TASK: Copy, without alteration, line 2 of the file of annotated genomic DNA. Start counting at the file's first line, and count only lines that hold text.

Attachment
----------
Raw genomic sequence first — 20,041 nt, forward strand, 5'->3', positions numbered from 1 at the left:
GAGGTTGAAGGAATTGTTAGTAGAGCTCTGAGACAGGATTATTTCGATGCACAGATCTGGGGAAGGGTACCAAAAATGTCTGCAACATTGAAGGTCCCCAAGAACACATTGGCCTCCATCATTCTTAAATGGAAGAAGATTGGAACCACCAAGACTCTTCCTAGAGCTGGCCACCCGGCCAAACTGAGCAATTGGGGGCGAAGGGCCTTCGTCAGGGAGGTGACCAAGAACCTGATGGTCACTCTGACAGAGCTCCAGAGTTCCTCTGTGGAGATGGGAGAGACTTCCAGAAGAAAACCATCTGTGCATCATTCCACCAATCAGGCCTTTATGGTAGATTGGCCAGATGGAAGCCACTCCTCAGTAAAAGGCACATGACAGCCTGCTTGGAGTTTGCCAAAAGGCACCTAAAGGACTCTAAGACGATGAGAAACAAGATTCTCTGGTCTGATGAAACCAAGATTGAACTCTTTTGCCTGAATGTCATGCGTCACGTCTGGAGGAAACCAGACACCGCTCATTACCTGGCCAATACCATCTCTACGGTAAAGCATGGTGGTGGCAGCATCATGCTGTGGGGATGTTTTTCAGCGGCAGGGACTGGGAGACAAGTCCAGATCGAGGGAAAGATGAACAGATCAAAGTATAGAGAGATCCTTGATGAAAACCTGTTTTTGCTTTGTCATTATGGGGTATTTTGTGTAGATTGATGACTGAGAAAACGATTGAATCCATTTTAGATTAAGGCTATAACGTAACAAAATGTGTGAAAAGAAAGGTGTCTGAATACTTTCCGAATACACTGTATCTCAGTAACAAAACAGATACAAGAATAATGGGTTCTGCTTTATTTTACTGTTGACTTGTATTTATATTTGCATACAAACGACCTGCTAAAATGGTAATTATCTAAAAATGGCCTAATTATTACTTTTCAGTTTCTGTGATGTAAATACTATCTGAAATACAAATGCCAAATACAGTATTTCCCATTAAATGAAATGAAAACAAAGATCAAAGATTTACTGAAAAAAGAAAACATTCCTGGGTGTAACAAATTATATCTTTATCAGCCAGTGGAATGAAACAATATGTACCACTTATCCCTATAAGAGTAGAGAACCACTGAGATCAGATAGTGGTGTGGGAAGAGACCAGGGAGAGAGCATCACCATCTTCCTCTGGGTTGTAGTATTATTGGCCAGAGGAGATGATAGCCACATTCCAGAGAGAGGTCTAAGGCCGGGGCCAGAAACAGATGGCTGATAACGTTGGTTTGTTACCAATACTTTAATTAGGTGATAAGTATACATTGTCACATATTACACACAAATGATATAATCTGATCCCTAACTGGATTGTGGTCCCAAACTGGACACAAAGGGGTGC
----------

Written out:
GAGGTTGAAGGAATTGTTAGTAGAGCTCTGAGACAGGATTATTTCGATGCACAGATCTGGGGAAGGGTACCAAAAATGTCTGCAACATTGAAGGTCCCCAAGAACACATTGGCCTCCATCATTCTTAAATGGAAGAAGATTGGAACCACCAAGACTCTTCCTAGAGCTGGCCACCCGGCCAAACTGAGCAATTGGGGGCGAAGGGCCTTCGTCAGGGAGGTGACCAAGAACCTGATGGTCACTCTGACAGAGCTCCAGAGTTCCTCTGTGGAGATGGGAGAGACTTCCAGAAGAAAACCATCTGTGCATCATTCCACCAATCAGGCCTTTATGGTAGATTGGCCAGATGGAAGCCACTCCTCAGTAAAAGGCACATGACAGCCTGCTTGGAGTTTGCCAAAAGGCACCTAAAGGACTCTAAGACGATGAGAAACAAGATTCTCTGGTCTGATGAAACCAAGATTGAACTCTTTTGCCTGAATGTCATGCGTCACGTCTGGAGGAAACCAGACACCGCTCATTACCTGGCCAATACCATCTCTACGGTAAAGCATGGTGGTGGCAGCATCATGCTGTGGGGATGTTTTTCAGCGGCAGGGACTGGGAGACAAGTCCAGATCGAGGGAAAGATGAACAGATCAAAGTATAGAGAGATCCTTGATGAAAACCTGTTTTTGCTTTGTCATTATGGGGTATTTTGTGTAGATTGATGACTGAGAAAACGATTGAATCCATTTTAGATTAAGGCTATAACGTAACAAAATGTGTGAAAAGAAAGGTGTCTGAATACTTTCCGAATACACTGTATCTCAGTAACAAAACAGATACAAGAATAATGGGTTCTGCTTTATTTTACTGTTGACTTGTATTTATATTTGCATACAAACGACCTGCTAAAATGGTAATTATCTAAAAATGGCCTAATTATTACTTTTCAGTTTCTGTGATGTAAATACTATCTGAAATACAAATGCCAAATACAGTATTTCCCATTAAATGAAATGAAAACAAAGATCAAAGATTTACTGAAAAAAGAAAACATTCCTGGGTGTAACAAATTATATCTTTATCAGCCAGTGGAATGAAACAATATGTACCACTTATCCCTATAAGAGTAGAGAACCACTGAGATCAGATAGTGGTGTGGGAAGAGACCAGGGAGAGAGCATCACCATCTTCCTCTGGGTTGTAGTATTATTGGCCAGAGGAGATGATAGCCACATTCCAGAGAGAGGTCTAAGGCCGGGGCCAGAAACAGATGGCTGATAACGTTGGTTTGTTACCAATACTTTAATTAGGTGATAAGTATACATTGTCACATATTACACACAAATGATATAATCTGATCCCTAACTGGATTGTGGTCCCAAACTGGACACAAAGGGGTGC